$6 Million Project To Develop Silicon-based Laser
The Microphotonics Center at the Massachusetts Institute of Technology (MIT) has begun a $3.6 million research project into silicon-based lasers and nanophotonics.
Funded by the US Government s Department of Defense (DoD) under the multi-university research initiative (MURI) program, the project, titled Electrically Pumped Silicon Based Lasers for Chip-Scale Nanophotonic Systems, is led by Lionel Kimerling, director of MIT s Materials Processing Center and Microphotonics Center.
Although optically-pumped silicon lasers have been produced by Intel among others, electrical pumping has so far proved elusive - largely because of silicon s indirect bandgap. But if silicon can be made to lase in this way, it could have a major effect on III-V optoelectronics.
The MURI project includes collaborators from eight US universities, as well as teams in Toronto and McMasters in Canada, Catania and Trento in Italy and FOM in the Netherlands.
Jürgen Michel, principal investigator at MIT s Microphotonics Center, explained how the technology could be used in on-chip communications:
"You could connect the cores in your chip optically, increasing speed and efficiency. By the same technique you could connect to the memory section of the chip. The effect would be faster on-chip communications and lower power demands.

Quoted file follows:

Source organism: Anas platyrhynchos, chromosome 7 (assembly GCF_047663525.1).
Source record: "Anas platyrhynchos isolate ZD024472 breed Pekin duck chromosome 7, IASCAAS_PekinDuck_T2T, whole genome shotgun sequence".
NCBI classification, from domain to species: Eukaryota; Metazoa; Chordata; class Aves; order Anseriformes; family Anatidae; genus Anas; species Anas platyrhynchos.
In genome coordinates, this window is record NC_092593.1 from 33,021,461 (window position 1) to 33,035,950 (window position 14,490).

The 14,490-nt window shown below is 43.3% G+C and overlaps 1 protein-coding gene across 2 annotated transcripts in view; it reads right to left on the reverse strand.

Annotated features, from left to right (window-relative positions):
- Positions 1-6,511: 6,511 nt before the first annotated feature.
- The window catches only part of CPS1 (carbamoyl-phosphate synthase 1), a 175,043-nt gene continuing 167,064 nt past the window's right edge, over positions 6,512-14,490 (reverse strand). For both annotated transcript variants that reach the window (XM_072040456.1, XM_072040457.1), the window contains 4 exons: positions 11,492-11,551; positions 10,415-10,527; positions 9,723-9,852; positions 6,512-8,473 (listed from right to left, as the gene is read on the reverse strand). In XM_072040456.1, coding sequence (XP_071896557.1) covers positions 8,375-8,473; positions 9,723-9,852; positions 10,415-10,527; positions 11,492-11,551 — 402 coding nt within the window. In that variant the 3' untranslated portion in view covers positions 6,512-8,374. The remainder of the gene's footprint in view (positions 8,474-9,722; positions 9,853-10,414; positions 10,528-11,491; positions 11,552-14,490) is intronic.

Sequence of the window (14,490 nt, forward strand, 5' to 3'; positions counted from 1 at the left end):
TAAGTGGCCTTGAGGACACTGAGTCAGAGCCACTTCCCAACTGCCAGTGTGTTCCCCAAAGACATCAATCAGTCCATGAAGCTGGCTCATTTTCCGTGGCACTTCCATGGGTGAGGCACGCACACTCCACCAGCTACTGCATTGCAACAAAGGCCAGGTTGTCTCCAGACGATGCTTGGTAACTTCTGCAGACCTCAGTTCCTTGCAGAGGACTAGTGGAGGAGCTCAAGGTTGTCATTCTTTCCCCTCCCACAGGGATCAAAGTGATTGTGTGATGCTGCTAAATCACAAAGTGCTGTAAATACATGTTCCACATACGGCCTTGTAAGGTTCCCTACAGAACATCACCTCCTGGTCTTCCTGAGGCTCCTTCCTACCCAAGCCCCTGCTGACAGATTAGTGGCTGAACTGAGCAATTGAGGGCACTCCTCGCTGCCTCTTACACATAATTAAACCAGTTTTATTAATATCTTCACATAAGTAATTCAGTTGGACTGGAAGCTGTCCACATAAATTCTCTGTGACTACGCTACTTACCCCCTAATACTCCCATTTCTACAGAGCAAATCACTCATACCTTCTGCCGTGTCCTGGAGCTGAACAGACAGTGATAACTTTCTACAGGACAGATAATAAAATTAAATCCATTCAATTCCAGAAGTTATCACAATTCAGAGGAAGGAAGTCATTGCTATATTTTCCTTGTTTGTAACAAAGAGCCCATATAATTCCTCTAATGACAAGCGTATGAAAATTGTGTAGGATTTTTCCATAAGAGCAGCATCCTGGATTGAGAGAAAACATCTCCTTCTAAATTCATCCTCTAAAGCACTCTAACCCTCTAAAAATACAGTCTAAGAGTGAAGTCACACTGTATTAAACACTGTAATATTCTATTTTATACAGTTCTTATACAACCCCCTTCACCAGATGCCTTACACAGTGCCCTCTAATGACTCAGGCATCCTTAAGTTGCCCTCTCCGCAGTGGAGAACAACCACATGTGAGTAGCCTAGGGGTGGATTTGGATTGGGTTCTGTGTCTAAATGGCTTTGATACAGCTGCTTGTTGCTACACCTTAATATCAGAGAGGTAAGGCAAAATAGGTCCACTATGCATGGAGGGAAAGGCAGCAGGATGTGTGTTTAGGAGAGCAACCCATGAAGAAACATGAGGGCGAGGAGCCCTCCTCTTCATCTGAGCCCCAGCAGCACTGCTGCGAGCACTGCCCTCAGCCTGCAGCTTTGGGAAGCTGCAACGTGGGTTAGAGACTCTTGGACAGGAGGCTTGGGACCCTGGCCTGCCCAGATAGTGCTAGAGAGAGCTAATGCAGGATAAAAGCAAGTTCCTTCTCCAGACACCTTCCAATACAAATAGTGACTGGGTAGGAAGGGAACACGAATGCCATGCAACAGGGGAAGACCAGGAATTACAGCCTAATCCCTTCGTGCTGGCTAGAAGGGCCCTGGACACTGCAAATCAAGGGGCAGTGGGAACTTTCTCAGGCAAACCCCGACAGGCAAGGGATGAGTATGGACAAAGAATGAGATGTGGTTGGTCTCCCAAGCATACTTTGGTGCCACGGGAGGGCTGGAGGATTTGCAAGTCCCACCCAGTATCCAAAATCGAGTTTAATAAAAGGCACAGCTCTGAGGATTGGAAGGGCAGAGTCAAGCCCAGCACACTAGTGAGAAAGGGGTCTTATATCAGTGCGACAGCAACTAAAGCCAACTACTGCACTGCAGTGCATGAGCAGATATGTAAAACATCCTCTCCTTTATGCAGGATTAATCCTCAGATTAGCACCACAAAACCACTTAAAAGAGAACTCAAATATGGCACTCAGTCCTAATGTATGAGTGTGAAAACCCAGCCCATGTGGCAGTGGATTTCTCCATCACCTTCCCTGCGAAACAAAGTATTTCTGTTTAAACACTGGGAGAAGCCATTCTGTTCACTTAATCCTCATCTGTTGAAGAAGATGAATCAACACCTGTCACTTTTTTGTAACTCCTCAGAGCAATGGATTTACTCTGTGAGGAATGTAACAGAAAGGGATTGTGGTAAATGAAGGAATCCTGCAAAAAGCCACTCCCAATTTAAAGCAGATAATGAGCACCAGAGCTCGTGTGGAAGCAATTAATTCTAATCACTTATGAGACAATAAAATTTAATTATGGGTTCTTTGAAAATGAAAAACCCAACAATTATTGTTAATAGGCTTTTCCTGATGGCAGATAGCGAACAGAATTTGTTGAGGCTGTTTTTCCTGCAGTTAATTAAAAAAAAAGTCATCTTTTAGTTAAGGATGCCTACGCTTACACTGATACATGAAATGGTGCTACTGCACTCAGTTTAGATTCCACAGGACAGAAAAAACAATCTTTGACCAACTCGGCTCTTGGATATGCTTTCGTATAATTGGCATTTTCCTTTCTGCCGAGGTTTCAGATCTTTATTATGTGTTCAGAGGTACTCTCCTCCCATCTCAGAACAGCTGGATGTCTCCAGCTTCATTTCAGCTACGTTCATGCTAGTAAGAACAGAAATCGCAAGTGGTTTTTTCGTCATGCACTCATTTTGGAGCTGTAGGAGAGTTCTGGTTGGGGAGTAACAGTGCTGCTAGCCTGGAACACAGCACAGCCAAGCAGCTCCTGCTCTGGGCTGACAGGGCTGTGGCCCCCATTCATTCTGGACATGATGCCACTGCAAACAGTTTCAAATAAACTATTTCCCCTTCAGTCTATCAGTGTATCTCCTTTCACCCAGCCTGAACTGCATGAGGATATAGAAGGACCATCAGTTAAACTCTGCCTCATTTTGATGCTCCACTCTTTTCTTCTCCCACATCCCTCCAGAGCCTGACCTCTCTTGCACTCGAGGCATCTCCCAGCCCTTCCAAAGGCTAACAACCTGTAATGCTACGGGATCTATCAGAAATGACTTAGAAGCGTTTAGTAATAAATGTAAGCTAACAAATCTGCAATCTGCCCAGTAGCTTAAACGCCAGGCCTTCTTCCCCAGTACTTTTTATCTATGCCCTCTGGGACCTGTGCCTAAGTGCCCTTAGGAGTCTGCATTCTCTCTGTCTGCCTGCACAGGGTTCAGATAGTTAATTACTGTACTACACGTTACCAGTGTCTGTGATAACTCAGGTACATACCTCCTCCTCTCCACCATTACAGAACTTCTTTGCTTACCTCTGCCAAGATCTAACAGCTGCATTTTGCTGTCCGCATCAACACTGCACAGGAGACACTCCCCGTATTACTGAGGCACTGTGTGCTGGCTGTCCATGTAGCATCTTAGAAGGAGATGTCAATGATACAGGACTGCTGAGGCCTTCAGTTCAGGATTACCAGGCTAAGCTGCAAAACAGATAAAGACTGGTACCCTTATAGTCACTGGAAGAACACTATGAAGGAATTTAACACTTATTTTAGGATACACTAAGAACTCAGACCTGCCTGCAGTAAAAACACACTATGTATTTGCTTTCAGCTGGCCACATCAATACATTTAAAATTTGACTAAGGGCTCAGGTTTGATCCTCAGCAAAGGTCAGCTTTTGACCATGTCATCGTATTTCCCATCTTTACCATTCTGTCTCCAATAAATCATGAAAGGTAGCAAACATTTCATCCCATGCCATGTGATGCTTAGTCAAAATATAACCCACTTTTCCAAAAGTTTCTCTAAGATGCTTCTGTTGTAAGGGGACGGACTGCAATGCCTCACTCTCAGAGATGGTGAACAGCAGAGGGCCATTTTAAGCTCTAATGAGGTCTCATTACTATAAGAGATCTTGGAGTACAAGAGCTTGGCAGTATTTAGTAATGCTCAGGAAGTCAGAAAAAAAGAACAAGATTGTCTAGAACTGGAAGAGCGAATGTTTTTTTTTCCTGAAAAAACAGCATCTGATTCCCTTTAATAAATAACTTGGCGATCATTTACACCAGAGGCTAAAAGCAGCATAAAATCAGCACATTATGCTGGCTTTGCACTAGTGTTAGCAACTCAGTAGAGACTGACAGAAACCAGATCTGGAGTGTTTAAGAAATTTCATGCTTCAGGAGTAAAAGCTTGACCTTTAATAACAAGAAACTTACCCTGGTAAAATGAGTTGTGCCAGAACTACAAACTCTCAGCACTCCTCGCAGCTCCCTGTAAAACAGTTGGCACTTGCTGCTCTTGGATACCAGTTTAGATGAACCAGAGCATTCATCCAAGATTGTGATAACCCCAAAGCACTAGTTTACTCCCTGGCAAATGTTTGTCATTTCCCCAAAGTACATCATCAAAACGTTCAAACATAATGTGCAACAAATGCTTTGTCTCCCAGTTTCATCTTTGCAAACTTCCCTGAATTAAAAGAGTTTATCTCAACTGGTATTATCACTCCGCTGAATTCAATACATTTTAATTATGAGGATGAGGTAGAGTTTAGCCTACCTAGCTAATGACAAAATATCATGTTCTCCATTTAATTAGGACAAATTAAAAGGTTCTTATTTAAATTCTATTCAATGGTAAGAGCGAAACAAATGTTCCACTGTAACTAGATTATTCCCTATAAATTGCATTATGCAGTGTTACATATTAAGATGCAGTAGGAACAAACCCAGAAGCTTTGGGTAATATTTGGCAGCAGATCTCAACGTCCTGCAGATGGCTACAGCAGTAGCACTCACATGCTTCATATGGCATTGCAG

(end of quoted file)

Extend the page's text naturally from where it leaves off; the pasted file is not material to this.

"You could also use the silicon-based laser to connect the chip to other devices outside. Such a laser would open a whole new area of chip design. Optical devices, including lasers could be processed together with transistors on the same chip, using the same toolset."
The research partners are considering two approaches. The first aims to use nanocrystalline silicon in combination with erbium to produce a 1550 nm source. This will be based in a dielectric matrix such as SiO2 or Si3N4.
Such an environment can be an efficient sensitizer for erbium, Michel explains. "We trap electron-hole pairs in the nanocrystal. Upon recombination, the energy will be efficiently transferred to an erbium ion that then will emit light at 1550 nm. A key is to use optical resonators to enhance the light emission. The big question is whether we can achieve successful resonator emission at room temperature."
The second approach is to use a germanium layer deposited on silicon as the active laser material. In this case, the germanium is modified to act as a direct bandgap semiconductor, which could create a high-power light source in the milliwatt range. "An advantage with this approach is that we could integrate the device into a fiber-optic network," he added.
"Either way, these devices will be integrated into a CMOS process. We want to integrate these optical devices on a microchip; we want to be able to make millions of them."